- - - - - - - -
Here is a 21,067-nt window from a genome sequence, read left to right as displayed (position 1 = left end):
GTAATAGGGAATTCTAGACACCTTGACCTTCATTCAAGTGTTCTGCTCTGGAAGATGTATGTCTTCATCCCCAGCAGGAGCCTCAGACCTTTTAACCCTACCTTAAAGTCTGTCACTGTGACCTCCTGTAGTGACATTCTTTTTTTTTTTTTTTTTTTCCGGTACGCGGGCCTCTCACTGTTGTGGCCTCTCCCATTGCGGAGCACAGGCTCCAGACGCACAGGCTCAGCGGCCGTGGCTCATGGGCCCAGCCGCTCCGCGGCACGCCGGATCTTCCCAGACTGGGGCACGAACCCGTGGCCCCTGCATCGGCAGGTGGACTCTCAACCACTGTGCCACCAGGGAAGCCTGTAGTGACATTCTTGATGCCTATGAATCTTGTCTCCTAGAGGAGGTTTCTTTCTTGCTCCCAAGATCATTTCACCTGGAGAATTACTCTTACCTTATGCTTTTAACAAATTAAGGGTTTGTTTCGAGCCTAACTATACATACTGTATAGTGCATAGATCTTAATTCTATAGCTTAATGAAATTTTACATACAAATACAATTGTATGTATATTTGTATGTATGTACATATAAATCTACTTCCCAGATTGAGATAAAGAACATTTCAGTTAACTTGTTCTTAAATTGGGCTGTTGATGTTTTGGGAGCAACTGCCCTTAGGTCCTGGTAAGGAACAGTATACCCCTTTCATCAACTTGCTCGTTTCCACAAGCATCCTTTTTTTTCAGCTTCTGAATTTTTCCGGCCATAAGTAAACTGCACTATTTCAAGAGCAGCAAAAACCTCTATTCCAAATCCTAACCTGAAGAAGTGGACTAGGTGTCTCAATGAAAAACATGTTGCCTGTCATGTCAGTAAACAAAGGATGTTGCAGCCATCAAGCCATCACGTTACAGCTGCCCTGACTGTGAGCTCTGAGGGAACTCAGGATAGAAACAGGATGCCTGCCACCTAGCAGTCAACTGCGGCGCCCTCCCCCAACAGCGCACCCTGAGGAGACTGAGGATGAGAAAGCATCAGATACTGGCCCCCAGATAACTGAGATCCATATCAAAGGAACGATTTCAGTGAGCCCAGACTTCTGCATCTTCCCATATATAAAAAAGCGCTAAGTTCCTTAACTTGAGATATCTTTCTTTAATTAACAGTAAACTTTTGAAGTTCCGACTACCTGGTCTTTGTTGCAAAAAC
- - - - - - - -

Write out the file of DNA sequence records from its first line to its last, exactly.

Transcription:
Here is a 21,067-nt window from a genome sequence, read left to right as displayed (position 1 = left end):
GTAATAGGGAATTCTAGACACCTTGACCTTCATTCAAGTGTTCTGCTCTGGAAGATGTATGTCTTCATCCCCAGCAGGAGCCTCAGACCTTTTAACCCTACCTTAAAGTCTGTCACTGTGACCTCCTGTAGTGACATTCTTTTTTTTTTTTTTTTTTTCCGGTACGCGGGCCTCTCACTGTTGTGGCCTCTCCCATTGCGGAGCACAGGCTCCAGACGCACAGGCTCAGCGGCCGTGGCTCATGGGCCCAGCCGCTCCGCGGCACGCCGGATCTTCCCAGACTGGGGCACGAACCCGTGGCCCCTGCATCGGCAGGTGGACTCTCAACCACTGTGCCACCAGGGAAGCCTGTAGTGACATTCTTGATGCCTATGAATCTTGTCTCCTAGAGGAGGTTTCTTTCTTGCTCCCAAGATCATTTCACCTGGAGAATTACTCTTACCTTATGCTTTTAACAAATTAAGGGTTTGTTTCGAGCCTAACTATACATACTGTATAGTGCATAGATCTTAATTCTATAGCTTAATGAAATTTTACATACAAATACAATTGTATGTATATTTGTATGTATGTACATATAAATCTACTTCCCAGATTGAGATAAAGAACATTTCAGTTAACTTGTTCTTAAATTGGGCTGTTGATGTTTTGGGAGCAACTGCCCTTAGGTCCTGGTAAGGAACAGTATACCCCTTTCATCAACTTGCTCGTTTCCACAAGCATCCTTTTTTTTCAGCTTCTGAATTTTTCCGGCCATAAGTAAACTGCACTATTTCAAGAGCAGCAAAAACCTCTATTCCAAATCCTAACCTGAAGAAGTGGACTAGGTGTCTCAATGAAAAACATGTTGCCTGTCATGTCAGTAAACAAAGGATGTTGCAGCCATCAAGCCATCACGTTACAGCTGCCCTGACTGTGAGCTCTGAGGGAACTCAGGATAGAAACAGGATGCCTGCCACCTAGCAGTCAACTGCGGCGCCCTCCCCCAACAGCGCACCCTGAGGAGACTGAGGATGAGAAAGCATCAGATACTGGCCCCCAGATAACTGAGATCCATATCAAAGGAACGATTTCAGTGAGCCCAGACTTCTGCATCTTCCCATATATAAAAAAGCGCTAAGTTCCTTAACTTGAGATATCTTTCTTTAATTAACAGTAAACTTTTGAAGTTCCGACTACCTGGTCTTTGTTGCAAAAAC